Yes, yes, I know you’ve already got me where you want me — since I’m already a customer and you’ve got me on the phone or in your office, you can lean on what you think of as our “relationship” to try and get me to sign up for something new.
But I think I’m going to start pushing back. The truth is, I don’t really like you enough for you to think we’re friends.
What am I talking about?
A new credit card comes in the mail. All you have to do, it says, is dial a 1-800 number to activate the card. Do it, please. Do it right away.
So I do what’s suggested. Punch in some numbers, and away you go. But wait, no.
There’s a little delay while things get activated, and “while you’re waiting, here’s our new offer for credit card insurance — pennies a day for peace of mind.” No thanks — not interested. “Well, we’re still waiting for activation, so let me tell you more…”
I know and you know that it takes no time at all to “activate” the card. It’s been done before I even got to the insurance pitch. But since we’re waiting, and since your time has no value…
Or you go to the bank to handle the annual ins-and-outs of banking information. Not a year goes by that there isn’t something to sort out that needs a signature and a trip to the branch. “But oh — since you’re here, we noticed from your transactions that you must be using a different bank’s credit card as your principal card. Well, we have a card that will…”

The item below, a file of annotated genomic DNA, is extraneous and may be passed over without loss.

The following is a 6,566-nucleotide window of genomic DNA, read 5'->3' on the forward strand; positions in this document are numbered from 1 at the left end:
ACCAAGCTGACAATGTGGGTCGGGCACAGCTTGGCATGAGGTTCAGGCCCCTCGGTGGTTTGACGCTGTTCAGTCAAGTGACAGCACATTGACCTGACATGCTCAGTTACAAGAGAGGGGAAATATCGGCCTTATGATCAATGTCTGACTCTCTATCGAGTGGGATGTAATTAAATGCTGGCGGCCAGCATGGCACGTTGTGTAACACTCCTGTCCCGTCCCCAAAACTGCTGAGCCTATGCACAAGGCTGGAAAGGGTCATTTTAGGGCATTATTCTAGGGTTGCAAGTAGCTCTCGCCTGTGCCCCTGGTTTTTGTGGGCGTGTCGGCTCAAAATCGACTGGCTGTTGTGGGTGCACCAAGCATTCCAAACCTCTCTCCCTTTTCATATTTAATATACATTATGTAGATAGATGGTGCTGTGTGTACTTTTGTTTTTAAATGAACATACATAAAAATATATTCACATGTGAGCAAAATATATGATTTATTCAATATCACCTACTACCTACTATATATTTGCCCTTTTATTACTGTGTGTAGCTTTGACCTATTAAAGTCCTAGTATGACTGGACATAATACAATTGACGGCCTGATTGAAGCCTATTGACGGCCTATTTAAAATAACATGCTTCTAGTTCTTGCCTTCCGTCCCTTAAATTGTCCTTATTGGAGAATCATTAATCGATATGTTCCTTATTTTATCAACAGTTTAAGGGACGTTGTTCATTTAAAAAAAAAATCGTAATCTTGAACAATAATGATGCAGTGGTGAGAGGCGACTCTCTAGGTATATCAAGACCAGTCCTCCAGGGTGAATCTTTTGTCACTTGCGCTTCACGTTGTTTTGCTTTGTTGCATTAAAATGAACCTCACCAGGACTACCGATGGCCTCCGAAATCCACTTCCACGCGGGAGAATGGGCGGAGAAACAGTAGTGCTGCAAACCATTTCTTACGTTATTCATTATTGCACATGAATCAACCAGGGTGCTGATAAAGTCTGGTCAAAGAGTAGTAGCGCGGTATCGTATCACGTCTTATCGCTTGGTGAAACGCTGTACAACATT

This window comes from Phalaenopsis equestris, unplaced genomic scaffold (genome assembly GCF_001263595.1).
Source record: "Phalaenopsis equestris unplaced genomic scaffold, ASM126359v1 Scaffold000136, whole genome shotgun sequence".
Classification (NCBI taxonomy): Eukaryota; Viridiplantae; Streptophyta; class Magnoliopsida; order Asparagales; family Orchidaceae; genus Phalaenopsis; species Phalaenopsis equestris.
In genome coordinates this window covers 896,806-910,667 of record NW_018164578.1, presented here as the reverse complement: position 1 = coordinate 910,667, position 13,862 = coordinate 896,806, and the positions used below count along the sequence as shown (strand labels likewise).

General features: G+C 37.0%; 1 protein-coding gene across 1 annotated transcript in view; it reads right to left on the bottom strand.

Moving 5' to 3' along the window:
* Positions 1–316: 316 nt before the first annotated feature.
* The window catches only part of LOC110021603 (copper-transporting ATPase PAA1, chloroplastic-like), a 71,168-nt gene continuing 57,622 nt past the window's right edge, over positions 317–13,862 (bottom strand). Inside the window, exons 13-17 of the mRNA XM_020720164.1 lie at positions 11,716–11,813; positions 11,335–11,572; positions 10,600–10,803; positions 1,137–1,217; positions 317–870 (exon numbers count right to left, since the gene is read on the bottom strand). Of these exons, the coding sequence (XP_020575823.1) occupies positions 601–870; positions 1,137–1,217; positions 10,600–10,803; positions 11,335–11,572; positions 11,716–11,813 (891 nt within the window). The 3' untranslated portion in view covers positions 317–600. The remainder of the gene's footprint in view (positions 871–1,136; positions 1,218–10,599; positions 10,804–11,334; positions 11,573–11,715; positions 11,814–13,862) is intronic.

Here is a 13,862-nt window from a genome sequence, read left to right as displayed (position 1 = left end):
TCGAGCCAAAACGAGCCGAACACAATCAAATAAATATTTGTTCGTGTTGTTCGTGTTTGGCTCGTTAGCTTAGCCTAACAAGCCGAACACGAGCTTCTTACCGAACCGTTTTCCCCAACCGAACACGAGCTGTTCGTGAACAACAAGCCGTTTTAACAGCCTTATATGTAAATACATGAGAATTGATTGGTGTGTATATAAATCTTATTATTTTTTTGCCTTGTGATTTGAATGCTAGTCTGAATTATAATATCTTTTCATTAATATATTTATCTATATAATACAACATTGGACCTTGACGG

I shake my head.
I’ve written before about the tollgate of the grocery or hardware store, but it bears mentioning again. I bristle inside when, right there at the cash register, the cashier is forced to ask, “And will you be donating a dollar for blind children/deaf puppies/much-needed medical equipment today?” Because, behind you in line, you imagine you can feel the raw disdain for Scrooge-y McGreedy-pants when you say, “No thanks, not this time.” (I console myself for my hard-heartedness by imagining the great corporate bosses of grocery governance totaling up the all the one and two dollar donations they get and saying “Well, this will be good for a great, big corporate charitable donation receipt.”)
I can only imagine how the cashiers feel; they don’t get a choice about their scripted “ask” — it’s, sadly, a requirement of their job, and they will be spoken to by management if they don’t ask, just like they can be written up for failing to ask for your customer bonus card.
What a concept — people forced to ask you for money, while you’re forced to be ashamed for your stinginess, even if, away from the grocery store, you donate to plenty of causes.
The point is a simple one. I know who my friends are — and corporations are not my friends. Don’t lean on the “relationship” that marketing gurus talk about, because the truth is, we really don’t have one. At best, it can be defined as “benign tolerance.”
I don’t want a “drink with that.” I don’t want an apple pie. If I did, I’d ask for it.
Now, I know that I’m a cranky guy already. I get that.
But remember: I’m the guy who hates the Charmin “Blue Bears” toilet paper advertisements so much, that I change the channel the moment they come on — and I’ve sworn to never buy even one single product from Charmin, not even if they were the last cushiony-soft toilet paper square on the face of the Earth.
Don’t “push” me.
Russell Wangersky is TC Media’s Atlantic regional columnist. He can be reached at email@example.com — Twitter: @Wangersky.